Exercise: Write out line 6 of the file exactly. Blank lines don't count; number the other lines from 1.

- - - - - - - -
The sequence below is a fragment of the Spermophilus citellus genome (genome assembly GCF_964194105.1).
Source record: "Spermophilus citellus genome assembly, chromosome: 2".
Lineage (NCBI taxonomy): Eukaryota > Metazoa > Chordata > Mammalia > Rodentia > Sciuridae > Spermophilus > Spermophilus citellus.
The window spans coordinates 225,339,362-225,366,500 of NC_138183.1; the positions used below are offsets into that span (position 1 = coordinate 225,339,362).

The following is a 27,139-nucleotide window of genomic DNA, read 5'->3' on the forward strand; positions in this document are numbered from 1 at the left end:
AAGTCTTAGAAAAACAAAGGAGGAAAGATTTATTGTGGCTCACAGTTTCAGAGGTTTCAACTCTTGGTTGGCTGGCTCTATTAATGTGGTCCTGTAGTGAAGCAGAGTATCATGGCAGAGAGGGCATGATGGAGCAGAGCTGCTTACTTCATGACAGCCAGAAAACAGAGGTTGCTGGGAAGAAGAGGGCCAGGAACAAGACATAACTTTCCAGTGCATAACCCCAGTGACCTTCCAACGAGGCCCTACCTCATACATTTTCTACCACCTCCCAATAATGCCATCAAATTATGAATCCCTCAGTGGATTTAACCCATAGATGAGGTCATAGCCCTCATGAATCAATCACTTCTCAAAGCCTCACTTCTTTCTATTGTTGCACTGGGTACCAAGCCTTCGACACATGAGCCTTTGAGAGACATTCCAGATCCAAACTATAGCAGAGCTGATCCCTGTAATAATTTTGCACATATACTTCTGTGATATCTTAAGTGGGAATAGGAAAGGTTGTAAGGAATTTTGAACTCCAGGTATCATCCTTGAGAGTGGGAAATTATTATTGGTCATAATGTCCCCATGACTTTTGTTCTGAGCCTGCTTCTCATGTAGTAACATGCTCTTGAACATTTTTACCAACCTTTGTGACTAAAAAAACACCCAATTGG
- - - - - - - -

AAGTCTTAGAAAAACAAAGGAGGAAAGATTTATTGTGGCTCACAGTTTCAGAGGTTTCAACTCTTGGTTGGCTGGCTCTATTAATGTGGTCCTGTAGTGAAGCAGAGTATCATGGCAGAGAGGGCATGATGGAGCAGAGCTGCTTACTTCATGACAGCCAGAAAACAGAGGTTGCTGGGAAGAAGAGGGCCAGGAACAAGACATAACTTTCCAGTGCATAACCCCAGTGACCTTCCAACGAGGCCCTACCTCATACATTTTCTACCACCTCCCAATAATGCCATCAAATTATGAATCCCTCAGTGGATTTAACCCATAGATGAGGTCATAGCCCTCATGAATCAATCACTTCTCAAAGCCTCACTTCTTTCTATTGTTGCACTGGGTACCAAGCCTTCGACACATGAGCCTTTGAGAGACATTCCAGATCCAAACTATAGCAGAGCTGATCCCTGTAATAATTTTGCACATATACTTCTGTGATATCTTAAGTGGGAATAGGAAAGGTTGTAAGGAATTTTGAACTCCAGGTATCATCCTTGAGAGTGGGAAATTATTATTGGTCATAATGTCCCCATGACTTTTGTTCTGAGCCTGCTTCTCATGTAGTAACATGCTCTTGAACATTTTTACCAACCTTTGTGACTAAAAAAACACCCAATTGG